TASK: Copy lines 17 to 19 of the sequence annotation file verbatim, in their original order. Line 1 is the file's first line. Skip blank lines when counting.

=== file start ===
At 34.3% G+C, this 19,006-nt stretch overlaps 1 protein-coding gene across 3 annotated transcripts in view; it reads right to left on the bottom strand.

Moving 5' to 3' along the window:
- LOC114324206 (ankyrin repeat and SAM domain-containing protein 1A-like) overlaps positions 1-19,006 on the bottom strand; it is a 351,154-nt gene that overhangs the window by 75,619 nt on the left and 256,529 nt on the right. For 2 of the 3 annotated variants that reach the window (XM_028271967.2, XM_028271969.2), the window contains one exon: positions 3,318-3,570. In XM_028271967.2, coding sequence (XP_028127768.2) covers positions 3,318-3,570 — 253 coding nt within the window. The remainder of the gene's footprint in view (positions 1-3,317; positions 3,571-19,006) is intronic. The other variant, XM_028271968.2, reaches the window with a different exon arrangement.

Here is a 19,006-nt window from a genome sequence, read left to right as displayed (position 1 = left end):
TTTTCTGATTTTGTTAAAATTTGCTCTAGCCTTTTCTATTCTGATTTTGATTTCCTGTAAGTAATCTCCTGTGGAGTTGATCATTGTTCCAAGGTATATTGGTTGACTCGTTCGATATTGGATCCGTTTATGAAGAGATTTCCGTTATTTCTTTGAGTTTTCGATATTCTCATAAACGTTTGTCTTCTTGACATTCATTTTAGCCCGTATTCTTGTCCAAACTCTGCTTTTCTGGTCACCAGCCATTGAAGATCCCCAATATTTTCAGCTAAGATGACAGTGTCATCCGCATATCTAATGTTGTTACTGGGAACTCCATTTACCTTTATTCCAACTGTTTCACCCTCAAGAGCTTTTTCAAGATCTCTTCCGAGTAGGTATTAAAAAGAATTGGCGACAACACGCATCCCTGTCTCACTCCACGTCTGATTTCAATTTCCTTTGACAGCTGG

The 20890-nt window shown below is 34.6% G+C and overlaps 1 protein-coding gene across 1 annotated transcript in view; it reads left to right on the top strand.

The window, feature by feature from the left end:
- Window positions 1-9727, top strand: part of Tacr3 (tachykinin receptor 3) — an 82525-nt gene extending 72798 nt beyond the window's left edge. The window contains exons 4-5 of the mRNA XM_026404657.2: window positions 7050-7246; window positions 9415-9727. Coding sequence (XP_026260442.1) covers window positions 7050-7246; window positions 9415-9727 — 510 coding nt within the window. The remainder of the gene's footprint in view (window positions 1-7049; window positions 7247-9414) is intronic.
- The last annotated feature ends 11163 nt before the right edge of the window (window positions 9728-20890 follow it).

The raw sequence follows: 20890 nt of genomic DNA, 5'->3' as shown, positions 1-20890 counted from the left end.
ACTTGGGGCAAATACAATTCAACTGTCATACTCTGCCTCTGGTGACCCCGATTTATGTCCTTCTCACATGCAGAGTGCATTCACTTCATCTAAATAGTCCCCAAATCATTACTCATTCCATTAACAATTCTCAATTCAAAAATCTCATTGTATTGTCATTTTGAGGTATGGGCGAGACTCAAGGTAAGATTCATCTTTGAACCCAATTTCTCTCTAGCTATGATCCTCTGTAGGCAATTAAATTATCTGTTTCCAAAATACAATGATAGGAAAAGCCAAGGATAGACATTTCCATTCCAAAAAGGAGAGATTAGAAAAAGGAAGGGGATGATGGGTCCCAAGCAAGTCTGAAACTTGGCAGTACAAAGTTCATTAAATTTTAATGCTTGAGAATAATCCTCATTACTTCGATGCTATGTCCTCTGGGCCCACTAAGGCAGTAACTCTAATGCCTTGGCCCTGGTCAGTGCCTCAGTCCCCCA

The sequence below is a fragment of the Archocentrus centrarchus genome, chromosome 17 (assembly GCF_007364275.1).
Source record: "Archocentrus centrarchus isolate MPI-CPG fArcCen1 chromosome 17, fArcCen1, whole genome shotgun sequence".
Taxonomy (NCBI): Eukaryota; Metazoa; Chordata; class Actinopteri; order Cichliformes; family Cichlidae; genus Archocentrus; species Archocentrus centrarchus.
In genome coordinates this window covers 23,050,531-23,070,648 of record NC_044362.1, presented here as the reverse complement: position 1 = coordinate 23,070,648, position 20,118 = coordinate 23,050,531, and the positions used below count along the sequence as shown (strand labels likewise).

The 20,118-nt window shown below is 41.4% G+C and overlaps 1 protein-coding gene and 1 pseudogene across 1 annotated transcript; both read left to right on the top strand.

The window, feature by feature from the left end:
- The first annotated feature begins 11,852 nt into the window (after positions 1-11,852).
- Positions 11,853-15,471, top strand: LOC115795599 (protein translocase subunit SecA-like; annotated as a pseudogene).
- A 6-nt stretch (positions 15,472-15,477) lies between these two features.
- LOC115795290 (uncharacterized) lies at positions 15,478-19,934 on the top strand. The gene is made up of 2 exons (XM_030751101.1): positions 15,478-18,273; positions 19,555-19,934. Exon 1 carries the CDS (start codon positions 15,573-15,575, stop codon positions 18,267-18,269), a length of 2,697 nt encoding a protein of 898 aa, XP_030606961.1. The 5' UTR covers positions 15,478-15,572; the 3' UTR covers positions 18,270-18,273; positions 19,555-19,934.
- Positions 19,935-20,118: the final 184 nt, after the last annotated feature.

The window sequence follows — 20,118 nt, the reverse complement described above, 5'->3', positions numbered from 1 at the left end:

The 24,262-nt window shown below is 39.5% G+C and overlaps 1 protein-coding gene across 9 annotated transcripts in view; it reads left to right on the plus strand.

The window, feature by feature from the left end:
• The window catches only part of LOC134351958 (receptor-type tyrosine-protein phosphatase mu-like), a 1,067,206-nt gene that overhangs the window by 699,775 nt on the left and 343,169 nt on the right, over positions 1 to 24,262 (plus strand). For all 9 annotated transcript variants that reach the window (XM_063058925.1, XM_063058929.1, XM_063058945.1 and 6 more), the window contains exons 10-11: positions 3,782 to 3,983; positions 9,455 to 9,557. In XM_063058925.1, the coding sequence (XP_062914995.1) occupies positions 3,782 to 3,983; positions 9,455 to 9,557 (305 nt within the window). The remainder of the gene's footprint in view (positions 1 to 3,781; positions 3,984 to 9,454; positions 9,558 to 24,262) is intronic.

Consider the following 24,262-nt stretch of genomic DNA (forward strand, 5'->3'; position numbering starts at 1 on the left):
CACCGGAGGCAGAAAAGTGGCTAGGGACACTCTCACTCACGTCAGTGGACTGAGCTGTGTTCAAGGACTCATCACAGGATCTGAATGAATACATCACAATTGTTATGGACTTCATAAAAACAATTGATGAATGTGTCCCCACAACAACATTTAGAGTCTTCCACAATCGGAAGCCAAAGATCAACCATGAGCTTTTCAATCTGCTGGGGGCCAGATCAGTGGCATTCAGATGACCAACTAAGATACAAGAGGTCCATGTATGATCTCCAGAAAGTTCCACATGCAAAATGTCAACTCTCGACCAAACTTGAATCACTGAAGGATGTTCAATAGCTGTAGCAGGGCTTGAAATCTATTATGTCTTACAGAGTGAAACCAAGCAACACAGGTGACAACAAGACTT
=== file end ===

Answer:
The window, feature by feature from the left end:
- The first annotated feature begins 11,852 nt into the window (after positions 1-11,852).
- Positions 11,853-15,471, top strand: LOC115795599 (protein translocase subunit SecA-like; annotated as a pseudogene).